Figure 7. Comparison of flow FFF (from ref 33) and GPC (from ref 38) data for Aldrich humic acid sample. (A) Flow FFF fractogram and GPC chroma-togram. Volume scales are different. (B) Calculated molecular-weight distributions. The dotted portion of the GPC distribution is subject to considerable

    uncertainty, as discussed in text.

    is much less pronounced than the first. Possibly this peak, which would correspond to a fairly high apparent molecular weight, is due to low-molecular-weight components that have been excluded from the gel by charge repulsion. Alternatively, this peak may be missing in the F F F fractogram due to adsorption or aggregation phenomena. The presence of multiple peaks in G P C analysis of humic substances is a common occurrence that we believe may be an artifact of the method. However, further work is required before this matter can be resolved completely. We also stress that the plots of the raw output from fractionation techniques such as these can be rather mis-

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  • 78 AQUATIC HUMIC SUBSTANCES

    leading and may be a poor representation of the true molecular-weight distribution.

    Potential Applications of Flow FFF Flow F F F offers the potential to provide molecular-weight distributions of humic substances. It could thus become a valuable additional tool in the quest to understand the origin, nature, and behavior of this important class of naturally occurring organic compounds. In combination with other analytical methods, it should be of help in unraveling the biogeochemical changes that occur in these materials, both in the short term in aquatic systems and in the longer term in ground water, soils, and sediments.

    We previously (33) reported the molecular-weight distributions of humic substances from a number of aquatic and terrestrial sources. Some of the data reproduced in Table II demonstrate a distinct trend toward increased molecular weights as we progress from stream, soil, and peat to coal humate types. Of course, this information alone wil l not answer the many questions that remain, and a multidisciplinary approach to these problems is most desirable.

    Preliminary experiments have indicated a shift to higher molecular weight as the solution p H is decreased or if calcium salts are added. The relatively high p H of 7.9 was used in this study in an attempt to repress any tendency of the humic substances to aggregate and thus to obtain estimates of the primary particle molecular weight. This possible aggregation of humic substances would have important consequences in their behavior in natural systems and their role in affecting the fate of pollutants. Certainly more work is warranted in this area of environmental research.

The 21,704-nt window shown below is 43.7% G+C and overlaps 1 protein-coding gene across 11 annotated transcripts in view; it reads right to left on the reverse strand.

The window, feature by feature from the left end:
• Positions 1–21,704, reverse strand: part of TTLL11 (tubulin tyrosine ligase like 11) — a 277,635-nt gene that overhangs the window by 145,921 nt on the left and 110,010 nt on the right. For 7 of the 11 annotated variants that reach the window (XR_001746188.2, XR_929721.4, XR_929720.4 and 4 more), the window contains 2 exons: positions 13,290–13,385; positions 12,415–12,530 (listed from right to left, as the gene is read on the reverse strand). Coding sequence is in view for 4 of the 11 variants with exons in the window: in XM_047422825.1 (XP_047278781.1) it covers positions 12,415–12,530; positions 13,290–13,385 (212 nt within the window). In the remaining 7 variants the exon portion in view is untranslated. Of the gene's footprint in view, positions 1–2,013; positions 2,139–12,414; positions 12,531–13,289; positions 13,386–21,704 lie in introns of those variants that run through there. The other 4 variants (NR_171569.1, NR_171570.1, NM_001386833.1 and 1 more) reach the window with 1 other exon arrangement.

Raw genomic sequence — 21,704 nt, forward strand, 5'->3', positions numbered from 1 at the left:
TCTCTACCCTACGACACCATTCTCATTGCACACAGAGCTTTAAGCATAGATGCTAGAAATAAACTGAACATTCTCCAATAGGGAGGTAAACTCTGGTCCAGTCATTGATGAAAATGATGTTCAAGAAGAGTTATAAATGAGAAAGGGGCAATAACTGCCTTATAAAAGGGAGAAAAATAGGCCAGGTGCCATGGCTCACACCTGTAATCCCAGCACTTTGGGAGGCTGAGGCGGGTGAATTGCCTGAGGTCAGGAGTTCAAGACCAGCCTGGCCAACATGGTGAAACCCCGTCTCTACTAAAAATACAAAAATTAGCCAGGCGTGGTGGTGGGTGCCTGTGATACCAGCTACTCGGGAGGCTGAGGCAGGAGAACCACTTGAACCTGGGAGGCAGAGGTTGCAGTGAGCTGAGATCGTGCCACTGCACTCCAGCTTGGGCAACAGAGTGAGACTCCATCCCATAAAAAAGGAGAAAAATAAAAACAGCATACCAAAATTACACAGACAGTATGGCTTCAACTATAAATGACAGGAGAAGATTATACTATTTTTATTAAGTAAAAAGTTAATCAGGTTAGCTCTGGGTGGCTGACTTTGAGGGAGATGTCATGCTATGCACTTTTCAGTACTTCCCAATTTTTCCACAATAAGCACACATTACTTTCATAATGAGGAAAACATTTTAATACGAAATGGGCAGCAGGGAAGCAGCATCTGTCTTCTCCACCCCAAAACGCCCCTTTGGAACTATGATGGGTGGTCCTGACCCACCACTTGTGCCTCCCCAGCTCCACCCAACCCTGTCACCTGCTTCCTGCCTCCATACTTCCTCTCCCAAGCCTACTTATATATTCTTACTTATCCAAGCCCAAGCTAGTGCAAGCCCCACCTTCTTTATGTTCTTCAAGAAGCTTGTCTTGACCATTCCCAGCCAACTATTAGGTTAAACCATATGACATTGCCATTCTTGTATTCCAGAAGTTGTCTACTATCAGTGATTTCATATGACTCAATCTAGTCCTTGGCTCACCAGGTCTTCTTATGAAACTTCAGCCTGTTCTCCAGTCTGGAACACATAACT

The fact that flow F F F is also a fractionation technique should make it useful to study the interactions of humic substances with environmental pollutants. The small scale of the separation, which usually involves much less than 1 mg of sample, would be a limitation here. However, with the use of ultratrace analytical methods, a very powerful method for investigating the importance of different size fractions of humic substances responsible for binding pollutants could be developed. Radiotracer techniques and mass spectrometry are examples of methods that would provide detection systems sensitive enough for such experiments.

    Table II. Molecular Weights of Humate Samples as Determined by Flow F F F Data

    Sample M n / Suwannee stream humate 1,580 4,390 2.78 Mattole soil humate 1,940 6,140 3.16 Washington peat humate 3,020 17,800 5.89 Leonardite coal humate 3,730 18,700 5.01 NOTE: Data are from ref. 33.

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  • 5. BECKETT ET AL. Analysis Using Flow Field-Flow Fractionation 79

    Summary

    Flow F F F is capable of yielding the molecular-weight distributions of humic substances, thus providing more detailed molecular-weight information than any other method, with the possible exception of G P C . Flow F F F should be less prone to anomalous sample interaction effects than G P C , because with this method the separation is carried out in unpacked channels of low surface area. However, indications are that some sample interaction with the membrane on the accumulation wall of the F F F channel does still occur. We hope that further work will find membrane materials and solution conditions that eliminate these undesirable effects.

    The availability of a quick and reliable method for molecular-weight determination should provide a useful addition to the tools available to assist with humic-substances research. Furthermore, the fractionating ability of flow F F F could be used to provide valuable information on the interaction of pollutants with humic substances.

    Acknowledgments

    This work was supported by the Australian Research Grant Scheme and the Department of Science in Australia and Department of Energy Grant DE-FG02-86ER60431 in the United States.

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    RECEIVED for review November 3, 1987. ACCEPTED for publication February 29, 1988.

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    5 Analysis of Humic Substances Using Flow Field-Flow FractionationField-Flow FractionationExperimental DetailsResults and DiscussionComparison with Other MethodsPotential Applications of Flow FFFSummaryAcknowledgmentsReferences